The MS expert discussed the field's recent foray into treating progressive forms of the disease and what is in development.
“The approval of ocrelizumab for primary progressive MS was a centennial event.”
In 2017, the FDA approved ocrelizumab (Ocrevus) for the treatment of primary progressive multiple sclerosis (MS), marking a turning point in the disease’s history, and launching treatments into a new era.
Fred Lublin, MD, the director of the Corinne Goldsmith Dickinson Center for Multiple Sclerosis at Mount Sinai Medical Center sat with NeurologyLive and spoke about this new era, and how it has become the biggest advancement in the space in the last decade. He noted that while the effect of the therapy in trials was modest, there is still much to learn about using it moving forward.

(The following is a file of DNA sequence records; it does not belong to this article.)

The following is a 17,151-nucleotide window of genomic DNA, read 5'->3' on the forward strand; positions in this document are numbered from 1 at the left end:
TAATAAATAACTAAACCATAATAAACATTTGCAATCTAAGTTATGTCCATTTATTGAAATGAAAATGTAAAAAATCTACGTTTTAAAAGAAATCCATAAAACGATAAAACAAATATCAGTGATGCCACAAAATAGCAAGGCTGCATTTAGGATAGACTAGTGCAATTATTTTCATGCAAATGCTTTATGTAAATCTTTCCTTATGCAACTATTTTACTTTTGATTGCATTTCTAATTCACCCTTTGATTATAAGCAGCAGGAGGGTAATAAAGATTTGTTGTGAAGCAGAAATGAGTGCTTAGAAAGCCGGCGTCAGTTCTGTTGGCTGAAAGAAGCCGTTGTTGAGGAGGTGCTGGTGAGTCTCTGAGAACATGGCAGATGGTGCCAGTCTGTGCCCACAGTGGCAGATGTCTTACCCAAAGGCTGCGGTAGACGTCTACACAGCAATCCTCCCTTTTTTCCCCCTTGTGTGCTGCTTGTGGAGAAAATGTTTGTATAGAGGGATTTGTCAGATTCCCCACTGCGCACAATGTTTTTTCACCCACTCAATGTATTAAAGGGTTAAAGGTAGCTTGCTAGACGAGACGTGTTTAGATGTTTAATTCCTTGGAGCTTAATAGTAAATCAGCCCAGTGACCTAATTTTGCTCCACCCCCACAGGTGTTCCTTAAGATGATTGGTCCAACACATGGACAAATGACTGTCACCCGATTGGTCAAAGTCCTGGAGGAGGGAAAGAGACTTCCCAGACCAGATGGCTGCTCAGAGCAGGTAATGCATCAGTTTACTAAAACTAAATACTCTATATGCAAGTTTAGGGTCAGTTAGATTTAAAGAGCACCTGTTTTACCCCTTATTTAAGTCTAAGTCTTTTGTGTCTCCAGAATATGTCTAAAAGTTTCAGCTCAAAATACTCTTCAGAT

The pipeline for progressive disease also excites Lublin, especially with the recent clinical developments of siponimod, an oral selective sphingosine-1-phosphate receptor modulator that has also shown modest effects on secondary progressive disease.
Additionally, Lublin spoke about the pipeline for relapsing MS, which, while continuing down similar paths as what’s currently available, has therapies that seem to work more on the innate immune system than the adaptive immune system.